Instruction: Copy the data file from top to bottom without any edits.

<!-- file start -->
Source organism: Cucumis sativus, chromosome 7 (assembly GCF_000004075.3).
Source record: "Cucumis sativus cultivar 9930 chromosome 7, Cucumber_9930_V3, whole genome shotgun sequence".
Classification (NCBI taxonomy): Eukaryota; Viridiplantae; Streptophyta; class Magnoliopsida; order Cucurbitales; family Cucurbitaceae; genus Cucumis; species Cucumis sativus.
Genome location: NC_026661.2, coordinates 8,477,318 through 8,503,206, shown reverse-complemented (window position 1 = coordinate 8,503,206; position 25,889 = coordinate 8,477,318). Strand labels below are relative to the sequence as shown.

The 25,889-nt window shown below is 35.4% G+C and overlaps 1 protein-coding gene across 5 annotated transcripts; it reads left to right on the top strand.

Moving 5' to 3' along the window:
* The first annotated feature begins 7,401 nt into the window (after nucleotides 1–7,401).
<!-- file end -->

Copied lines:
Source organism: Cucumis sativus, chromosome 7 (assembly GCF_000004075.3).
Source record: "Cucumis sativus cultivar 9930 chromosome 7, Cucumber_9930_V3, whole genome shotgun sequence".
Classification (NCBI taxonomy): Eukaryota; Viridiplantae; Streptophyta; class Magnoliopsida; order Cucurbitales; family Cucurbitaceae; genus Cucumis; species Cucumis sativus.
Genome location: NC_026661.2, coordinates 8,477,318 through 8,503,206, shown reverse-complemented (window position 1 = coordinate 8,503,206; position 25,889 = coordinate 8,477,318). Strand labels below are relative to the sequence as shown.

The 25,889-nt window shown below is 35.4% G+C and overlaps 1 protein-coding gene across 5 annotated transcripts; it reads left to right on the top strand.

Moving 5' to 3' along the window:
* The first annotated feature begins 7,401 nt into the window (after nucleotides 1–7,401).